FS2004 American Overseas Airlines Boeing 377
- Complete with Base Model
- Download hits
- Microsoft Flight Simulator 2004
- File size
- 2.86 MB
- Virus Scan
- Scanned 30 days ago (clean)
- Access to file
- Free (Freeware)
- Content Rating
American Overseas Airlines Boeing 377 Stratocruiser. A Gmax version of the B377. Requires BOACB377.ZIP; B377-04.ZIP is also suggested. By Greg Pepper, Dave McQueen and Tom Gibson.
Iamge of the American Overseas Airlines Boeing 377 model.
When Boeing developed the B-29 Stratofortress during WW II, it was soon realized that it was the beginning of a new plateau of aircraft technology. The USAAF and Boeing soon realized that an impressive transport aircraft could be developed from the bomber, and the Model 367 (C-97) was flying by the end of the war. The B-29's wings, engines, and tail were mated with a completely new fuselage, whose dimensions at that time looked fantastic. The front looked bluff and unstreamlined, but the maximum speed was calculated to be as high as the bomber's. The plane was tailored to the military's needs, but as the war was winding down, the aircraft manufacturer began to think of ways this new technology could be translated into an airliner derivative.
Pan American was very interested in the plane, but thought that it would be even better equipped with the new Wasp Major engine, then in development for the B-29's successor, the B-50. With the promise of an order from Pan Am, Boeing had refined the Model 377 with the new engines by 1946, with all the latest refinements, including full anti-icing, light alloy structure, and foldable tail. The interior would feature a two-deck arrangement, with luxurious furnishings and a spiral staircase to a downstairs bar/lounge.
In June 1946 Pan American canceled it's DC-7 order (an earlier model quite different from the eventual DC-7) and ordered 20 377's, now named the Stratocruiser. Further orders came from Northwest, American Overseas, SAS, BOAC, and United. The Northwest and United examples were built slightly differently, the most obvious change being the square passenger windows. However, total production of the Stratocruiser only came to 56, with most airlines shying away from the complex Wasp Major engines with their twin General Electric turbos and Hamilton Standard hollow-steel square-tipped props. There were indeed many problems with the "Strat" as it was placed into service, but the competing Connies and DC-6's also had problems that even lead to their temporary grounding. SAS never actually took delivery, their four planes being added to the BOAC order.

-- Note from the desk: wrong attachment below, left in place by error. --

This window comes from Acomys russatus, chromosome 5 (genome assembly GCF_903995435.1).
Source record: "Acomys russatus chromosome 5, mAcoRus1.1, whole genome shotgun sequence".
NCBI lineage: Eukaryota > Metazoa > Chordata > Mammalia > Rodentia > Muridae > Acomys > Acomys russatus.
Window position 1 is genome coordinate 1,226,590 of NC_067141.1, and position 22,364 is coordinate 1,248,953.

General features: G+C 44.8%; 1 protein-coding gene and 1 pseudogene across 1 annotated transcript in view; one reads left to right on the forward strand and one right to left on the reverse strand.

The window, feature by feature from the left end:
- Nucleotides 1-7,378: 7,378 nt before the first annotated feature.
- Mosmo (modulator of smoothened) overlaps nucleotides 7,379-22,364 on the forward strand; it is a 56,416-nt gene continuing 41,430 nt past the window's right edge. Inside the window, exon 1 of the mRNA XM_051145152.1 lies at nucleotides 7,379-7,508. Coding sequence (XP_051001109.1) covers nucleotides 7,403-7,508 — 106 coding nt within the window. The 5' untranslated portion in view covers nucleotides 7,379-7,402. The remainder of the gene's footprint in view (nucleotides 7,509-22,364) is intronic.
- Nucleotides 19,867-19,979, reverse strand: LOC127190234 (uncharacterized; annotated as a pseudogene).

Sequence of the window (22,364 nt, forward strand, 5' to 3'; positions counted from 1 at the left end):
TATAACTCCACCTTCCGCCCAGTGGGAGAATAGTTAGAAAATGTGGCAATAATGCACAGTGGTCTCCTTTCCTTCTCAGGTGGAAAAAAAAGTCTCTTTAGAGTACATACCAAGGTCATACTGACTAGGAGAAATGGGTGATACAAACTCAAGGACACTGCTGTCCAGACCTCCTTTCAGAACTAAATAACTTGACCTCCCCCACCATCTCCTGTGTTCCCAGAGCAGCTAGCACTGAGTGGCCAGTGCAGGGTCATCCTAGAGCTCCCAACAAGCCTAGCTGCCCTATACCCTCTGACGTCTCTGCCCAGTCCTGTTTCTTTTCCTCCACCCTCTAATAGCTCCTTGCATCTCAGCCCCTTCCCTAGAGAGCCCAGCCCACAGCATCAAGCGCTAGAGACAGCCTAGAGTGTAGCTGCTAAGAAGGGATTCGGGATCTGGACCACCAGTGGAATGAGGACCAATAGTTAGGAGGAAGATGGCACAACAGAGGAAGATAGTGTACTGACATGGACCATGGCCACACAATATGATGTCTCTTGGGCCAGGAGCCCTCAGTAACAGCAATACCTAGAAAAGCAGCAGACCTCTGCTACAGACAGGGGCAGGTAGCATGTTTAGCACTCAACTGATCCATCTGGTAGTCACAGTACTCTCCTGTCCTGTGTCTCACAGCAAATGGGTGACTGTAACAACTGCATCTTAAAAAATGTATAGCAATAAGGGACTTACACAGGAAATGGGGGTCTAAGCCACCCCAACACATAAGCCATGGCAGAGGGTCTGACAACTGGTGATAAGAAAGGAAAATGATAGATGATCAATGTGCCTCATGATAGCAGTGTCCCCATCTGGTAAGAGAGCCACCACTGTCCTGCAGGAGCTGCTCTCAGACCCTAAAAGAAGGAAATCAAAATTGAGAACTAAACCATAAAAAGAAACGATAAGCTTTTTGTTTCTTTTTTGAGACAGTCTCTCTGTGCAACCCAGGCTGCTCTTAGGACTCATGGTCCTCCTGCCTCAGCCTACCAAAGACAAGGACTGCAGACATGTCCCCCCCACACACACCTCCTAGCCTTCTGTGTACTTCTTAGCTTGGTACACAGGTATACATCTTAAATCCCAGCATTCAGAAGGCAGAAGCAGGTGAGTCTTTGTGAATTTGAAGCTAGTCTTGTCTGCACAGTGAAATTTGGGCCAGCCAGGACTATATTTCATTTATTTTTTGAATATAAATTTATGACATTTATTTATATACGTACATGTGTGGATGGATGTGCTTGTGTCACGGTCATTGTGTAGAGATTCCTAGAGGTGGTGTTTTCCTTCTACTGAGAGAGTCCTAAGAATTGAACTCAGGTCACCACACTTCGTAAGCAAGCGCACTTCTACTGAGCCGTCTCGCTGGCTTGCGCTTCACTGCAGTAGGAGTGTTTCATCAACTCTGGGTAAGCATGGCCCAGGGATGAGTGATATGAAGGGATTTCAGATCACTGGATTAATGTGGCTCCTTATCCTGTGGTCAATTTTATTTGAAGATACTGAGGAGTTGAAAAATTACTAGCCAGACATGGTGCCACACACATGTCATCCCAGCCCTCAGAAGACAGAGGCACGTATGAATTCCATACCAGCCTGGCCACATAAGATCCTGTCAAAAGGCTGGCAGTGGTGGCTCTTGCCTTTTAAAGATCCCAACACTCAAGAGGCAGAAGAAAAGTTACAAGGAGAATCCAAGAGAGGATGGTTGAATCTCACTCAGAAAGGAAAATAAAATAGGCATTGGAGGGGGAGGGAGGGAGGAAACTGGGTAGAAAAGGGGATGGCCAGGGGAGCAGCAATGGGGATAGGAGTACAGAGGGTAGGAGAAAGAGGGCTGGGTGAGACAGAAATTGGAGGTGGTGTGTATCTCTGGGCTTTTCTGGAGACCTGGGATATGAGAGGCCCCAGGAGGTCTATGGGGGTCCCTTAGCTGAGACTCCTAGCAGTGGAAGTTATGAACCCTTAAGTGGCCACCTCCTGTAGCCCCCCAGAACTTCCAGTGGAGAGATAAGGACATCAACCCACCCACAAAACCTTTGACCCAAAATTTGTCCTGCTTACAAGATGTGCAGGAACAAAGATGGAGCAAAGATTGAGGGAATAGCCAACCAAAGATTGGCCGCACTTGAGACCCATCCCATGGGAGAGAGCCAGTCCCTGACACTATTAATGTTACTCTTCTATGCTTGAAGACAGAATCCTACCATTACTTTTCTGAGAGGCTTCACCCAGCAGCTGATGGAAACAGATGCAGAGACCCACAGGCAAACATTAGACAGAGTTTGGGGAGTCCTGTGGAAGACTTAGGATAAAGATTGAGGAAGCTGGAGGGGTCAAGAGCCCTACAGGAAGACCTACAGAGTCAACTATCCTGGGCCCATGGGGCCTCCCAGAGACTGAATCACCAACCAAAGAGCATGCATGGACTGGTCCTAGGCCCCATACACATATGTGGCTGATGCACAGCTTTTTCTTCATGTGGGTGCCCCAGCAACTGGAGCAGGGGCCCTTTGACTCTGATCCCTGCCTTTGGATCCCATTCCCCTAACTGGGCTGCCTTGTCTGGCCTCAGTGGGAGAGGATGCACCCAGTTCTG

The Stratocruiser was typically used in first class transatlantic service (except for the United and Northwest planes), and other international routes. However, they were rapidly replaced by other more economical aircraft in the late 50's and by jets in the early 60's, and were sold to other operators. Many of these were converted to cargo operations, and several were used in the "Guppy" rebuildings, resulting in grossly outsized fuselages for hauling such things as rocket sections and airplane parts. Others became transports for the Israeli air force.
The archive b377aoa4.zip has 29 files and directories contained within it.
This list displays the first 500 files in the package. If the package has more, you will need to download it to view them.
|Filename/Directory||File Date||File Size|
|Readme First.txt||09.05.03||6.36 kB|
|Go to Fly Away Simulation.url||01.22.16||52 B|
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